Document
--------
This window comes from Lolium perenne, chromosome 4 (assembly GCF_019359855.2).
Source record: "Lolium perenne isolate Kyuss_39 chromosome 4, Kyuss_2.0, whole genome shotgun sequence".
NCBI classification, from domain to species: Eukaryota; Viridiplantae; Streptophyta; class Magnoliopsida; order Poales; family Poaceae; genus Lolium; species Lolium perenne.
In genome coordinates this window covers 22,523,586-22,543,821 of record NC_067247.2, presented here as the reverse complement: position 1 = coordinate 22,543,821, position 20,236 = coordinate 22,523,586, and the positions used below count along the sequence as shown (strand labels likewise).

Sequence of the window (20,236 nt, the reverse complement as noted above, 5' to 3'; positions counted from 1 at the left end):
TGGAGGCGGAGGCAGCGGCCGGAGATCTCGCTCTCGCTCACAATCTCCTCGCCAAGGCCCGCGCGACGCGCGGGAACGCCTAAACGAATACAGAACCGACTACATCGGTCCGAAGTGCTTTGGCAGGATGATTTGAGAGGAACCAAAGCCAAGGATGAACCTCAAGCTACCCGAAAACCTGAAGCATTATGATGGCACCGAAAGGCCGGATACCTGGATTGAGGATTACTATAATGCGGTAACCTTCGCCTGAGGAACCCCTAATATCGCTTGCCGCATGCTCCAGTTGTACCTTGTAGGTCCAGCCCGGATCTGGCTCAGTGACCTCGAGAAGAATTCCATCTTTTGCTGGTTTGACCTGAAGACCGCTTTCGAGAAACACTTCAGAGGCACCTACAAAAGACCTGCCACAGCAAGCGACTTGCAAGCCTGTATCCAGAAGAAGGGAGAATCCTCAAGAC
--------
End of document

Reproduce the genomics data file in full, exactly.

This window comes from Lolium perenne, chromosome 4 (assembly GCF_019359855.2).
Source record: "Lolium perenne isolate Kyuss_39 chromosome 4, Kyuss_2.0, whole genome shotgun sequence".
NCBI classification, from domain to species: Eukaryota; Viridiplantae; Streptophyta; class Magnoliopsida; order Poales; family Poaceae; genus Lolium; species Lolium perenne.
In genome coordinates this window covers 22,523,586-22,543,821 of record NC_067247.2, presented here as the reverse complement: position 1 = coordinate 22,543,821, position 20,236 = coordinate 22,523,586, and the positions used below count along the sequence as shown (strand labels likewise).

Sequence of the window (20,236 nt, the reverse complement as noted above, 5' to 3'; positions counted from 1 at the left end):
TGGAGGCGGAGGCAGCGGCCGGAGATCTCGCTCTCGCTCACAATCTCCTCGCCAAGGCCCGCGCGACGCGCGGGAACGCCTAAACGAATACAGAACCGACTACATCGGTCCGAAGTGCTTTGGCAGGATGATTTGAGAGGAACCAAAGCCAAGGATGAACCTCAAGCTACCCGAAAACCTGAAGCATTATGATGGCACCGAAAGGCCGGATACCTGGATTGAGGATTACTATAATGCGGTAACCTTCGCCTGAGGAACCCCTAATATCGCTTGCCGCATGCTCCAGTTGTACCTTGTAGGTCCAGCCCGGATCTGGCTCAGTGACCTCGAGAAGAATTCCATCTTTTGCTGGTTTGACCTGAAGACCGCTTTCGAGAAACACTTCAGAGGCACCTACAAAAGACCTGCCACAGCAAGCGACTTGCAAGCCTGTATCCAGAAGAAGGGAGAATCCTCAAGAC